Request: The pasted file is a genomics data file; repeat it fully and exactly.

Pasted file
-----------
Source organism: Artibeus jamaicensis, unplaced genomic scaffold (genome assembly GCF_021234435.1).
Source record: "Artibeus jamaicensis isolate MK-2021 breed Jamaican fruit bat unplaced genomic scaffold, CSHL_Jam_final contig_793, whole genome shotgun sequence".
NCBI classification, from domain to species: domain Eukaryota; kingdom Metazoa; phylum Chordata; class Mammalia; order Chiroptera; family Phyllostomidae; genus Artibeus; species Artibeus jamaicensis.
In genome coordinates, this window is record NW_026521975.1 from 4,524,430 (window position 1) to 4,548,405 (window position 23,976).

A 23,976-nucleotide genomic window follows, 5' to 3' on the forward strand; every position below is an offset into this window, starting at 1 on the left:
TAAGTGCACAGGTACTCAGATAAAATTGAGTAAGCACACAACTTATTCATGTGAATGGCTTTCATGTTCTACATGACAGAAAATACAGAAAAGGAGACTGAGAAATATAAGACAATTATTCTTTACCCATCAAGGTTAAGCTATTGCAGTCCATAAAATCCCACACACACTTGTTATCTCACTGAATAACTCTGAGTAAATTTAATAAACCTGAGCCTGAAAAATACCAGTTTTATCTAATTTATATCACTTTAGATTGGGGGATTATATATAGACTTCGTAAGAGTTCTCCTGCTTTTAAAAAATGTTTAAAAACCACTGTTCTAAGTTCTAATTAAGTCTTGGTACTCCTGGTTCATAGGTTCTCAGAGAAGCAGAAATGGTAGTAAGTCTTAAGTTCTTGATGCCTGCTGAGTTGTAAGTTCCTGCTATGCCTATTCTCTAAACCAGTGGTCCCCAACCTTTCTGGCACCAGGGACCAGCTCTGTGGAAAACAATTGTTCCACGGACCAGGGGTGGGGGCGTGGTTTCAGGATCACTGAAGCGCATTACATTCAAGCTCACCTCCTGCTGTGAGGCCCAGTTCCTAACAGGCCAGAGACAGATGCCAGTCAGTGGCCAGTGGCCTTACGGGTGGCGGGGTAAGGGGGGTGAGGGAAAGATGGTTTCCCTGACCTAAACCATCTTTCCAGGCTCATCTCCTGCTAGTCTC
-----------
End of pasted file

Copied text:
Source organism: Artibeus jamaicensis, unplaced genomic scaffold (genome assembly GCF_021234435.1).
Source record: "Artibeus jamaicensis isolate MK-2021 breed Jamaican fruit bat unplaced genomic scaffold, CSHL_Jam_final contig_793, whole genome shotgun sequence".
NCBI classification, from domain to species: domain Eukaryota; kingdom Metazoa; phylum Chordata; class Mammalia; order Chiroptera; family Phyllostomidae; genus Artibeus; species Artibeus jamaicensis.
In genome coordinates, this window is record NW_026521975.1 from 4,524,430 (window position 1) to 4,548,405 (window position 23,976).

A 23,976-nucleotide genomic window follows, 5' to 3' on the forward strand; every position below is an offset into this window, starting at 1 on the left:
TAAGTGCACAGGTACTCAGATAAAATTGAGTAAGCACACAACTTATTCATGTGAATGGCTTTCATGTTCTACATGACAGAAAATACAGAAAAGGAGACTGAGAAATATAAGACAATTATTCTTTACCCATCAAGGTTAAGCTATTGCAGTCCATAAAATCCCACACACACTTGTTATCTCACTGAATAACTCTGAGTAAATTTAATAAACCTGAGCCTGAAAAATACCAGTTTTATCTAATTTATATCACTTTAGATTGGGGGATTATATATAGACTTCGTAAGAGTTCTCCTGCTTTTAAAAAATGTTTAAAAACCACTGTTCTAAGTTCTAATTAAGTCTTGGTACTCCTGGTTCATAGGTTCTCAGAGAAGCAGAAATGGTAGTAAGTCTTAAGTTCTTGATGCCTGCTGAGTTGTAAGTTCCTGCTATGCCTATTCTCTAAACCAGTGGTCCCCAACCTTTCTGGCACCAGGGACCAGCTCTGTGGAAAACAATTGTTCCACGGACCAGGGGTGGGGGCGTGGTTTCAGGATCACTGAAGCGCATTACATTCAAGCTCACCTCCTGCTGTGAGGCCCAGTTCCTAACAGGCCAGAGACAGATGCCAGTCAGTGGCCAGTGGCCTTACGGGTGGCGGGGTAAGGGGGGTGAGGGAAAGATGGTTTCCCTGACCTAAACCATCTTTCCAGGCTCATCTCCTGCTAGTCTC